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Individual can be liable for aiding, abetting harassment, retaliation under New Hampshire law

By Lorene D. Park, J.D.

In a suit alleging that the owner of a company sexually harassed employees and retaliated for protected activity, the New Hampshire Supreme Court responded to questions certified from the federal district court concerning individual liability under state law. Relying mainly on statutory definitions, it answered that under the New Hampshire Revised Statutes, an employee can be individually liable for aiding and abetting workplace discrimination and for workplace retaliation against someone for engaging in protected activity (EEOC v. Fred Fuller Oil Co., Inc., February 23, 2016, Conboy, C.).

Federal court proceedings. In the underlying suit, the company owner was accused of sexually harassing two female employees. He allegedly commented frequently on one employee’s breasts, told her that he wanted to show her his “night crawler,” and inappropriately touched her. She resigned and brought criminal charges. She also informed the company she was planning to file a discrimination charge. The owner allegedly made harassing comments to the other employee and once crudely grabbed his crotch and asked “what can you do for me” in response to her request for time off. Less than a month later, after the first employee resigned, the second employee was allegedly subject to retaliation based on her close friendship with her former coworker.

In prior proceedings, the federal district court denied the employer’s motion for judgment on the pleadings because the EEOC sufficiently pleaded hostile work environment and retaliation claims. The court noted that the relationship between the two women fell in a “gray area between close friend and casual acquaintance” but might be close enough to support the retaliation claim, depending on further discovery. The owner then sought to prohibit the employees from asserting claims against him in his individual capacity under New Hampshire law, RSA chapter 354-A. The district court informed the parties that it would not allow such claims. Thereafter, the company filed for bankruptcy protection, so the case was stayed.

Certified questions. The federal case was later reopened only as to the claims against the owner. Because the questions of whether an employee can recover damages from another employee for (1) aiding and abetting sexual harassment or (2) retaliation under RSA chapter 354-A concerned unresolved issues of state law, the federal court certified the two questions to the New Hampshire Supreme Court. (Neither the EEOC nor the other defendant, Fuller Oil, was a party to the certification proceeding.) After providing a detailed review of relevant statutory provisions, the state high court answered both questions in the affirmative.

Aiding and abetting workplace discrimination. With respect to whether RSA 354-A:2 and RSA 354-A:7 impose liability on individual employees for aiding and abetting discrimination in the workplace, the court reviewed applicable definitions as well as acts identified as unlawful practices. It explained that “354-A:2, XV(d) specifies that any act of aiding, abetting, inciting, compelling or coercing another to commit an unlawful discriminatory practice … is itself an unlawful discriminatory practice.” However, noted the court, nothing in this language specified who might be liable for aiding and abetting an unlawful practice. It therefore looked to other provisions of chapter 354-A for guidance, noting that 354-A:21, which governs procedures for complaints, states that any aggrieved person may sign and file with the New Hampshire Commission for Human Rights (HRC) a complaint stating “the name and address of the person, employer, labor organization … alleged to have committed the unlawful discriminatory practice complained of.”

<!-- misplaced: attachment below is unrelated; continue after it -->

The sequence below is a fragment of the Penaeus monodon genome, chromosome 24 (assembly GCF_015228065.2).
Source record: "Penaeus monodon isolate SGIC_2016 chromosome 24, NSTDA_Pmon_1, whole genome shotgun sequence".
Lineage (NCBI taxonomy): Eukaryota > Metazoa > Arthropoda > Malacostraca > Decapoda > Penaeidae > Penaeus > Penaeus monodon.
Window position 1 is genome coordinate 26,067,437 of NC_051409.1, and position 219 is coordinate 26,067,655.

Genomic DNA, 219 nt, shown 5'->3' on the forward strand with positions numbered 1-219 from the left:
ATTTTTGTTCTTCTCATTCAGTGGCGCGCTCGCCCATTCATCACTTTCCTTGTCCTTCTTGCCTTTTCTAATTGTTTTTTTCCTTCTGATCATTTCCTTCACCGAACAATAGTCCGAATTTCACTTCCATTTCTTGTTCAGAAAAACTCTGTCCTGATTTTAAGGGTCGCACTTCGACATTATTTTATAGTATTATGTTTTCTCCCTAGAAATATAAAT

Reading that provision in conjunction with 354-A:2, XV(d) and 354-A:2, XV(d), the state high court concluded a complaint may be filed against a “person” who committed the unlawful practice of aiding and abetting workplace discrimination. “Person,” said the court, is defined in RSA 354-A:2, XIII as including “one or more individuals, partnerships, associations … .” Consequently, individuals may be liable for aiding and abetting discrimination in the workplace.

Retaliation in the workplace. Likewise, RSA 354-A:19 states that it is an unlawful practice for “any person” engaged in any activity to which chapter 354-A applies to retaliate against any person because he or she opposed practices forbidden by the chapter or because he or she filed a complaint, testified, or assisted in any proceeding under the chapter. Based on this language, the state high court found that individual employees can be liable for retaliation in the workplace. As explained with respect to the aiding and abetting analysis, “person” is defined to include one or more individuals, and the chapter applies to the activity of “employment.” Thus, any person who retaliates against another person in the workplace because of a protected action may be liable under RSA 354-A:19 for an unlawful discriminatory practice.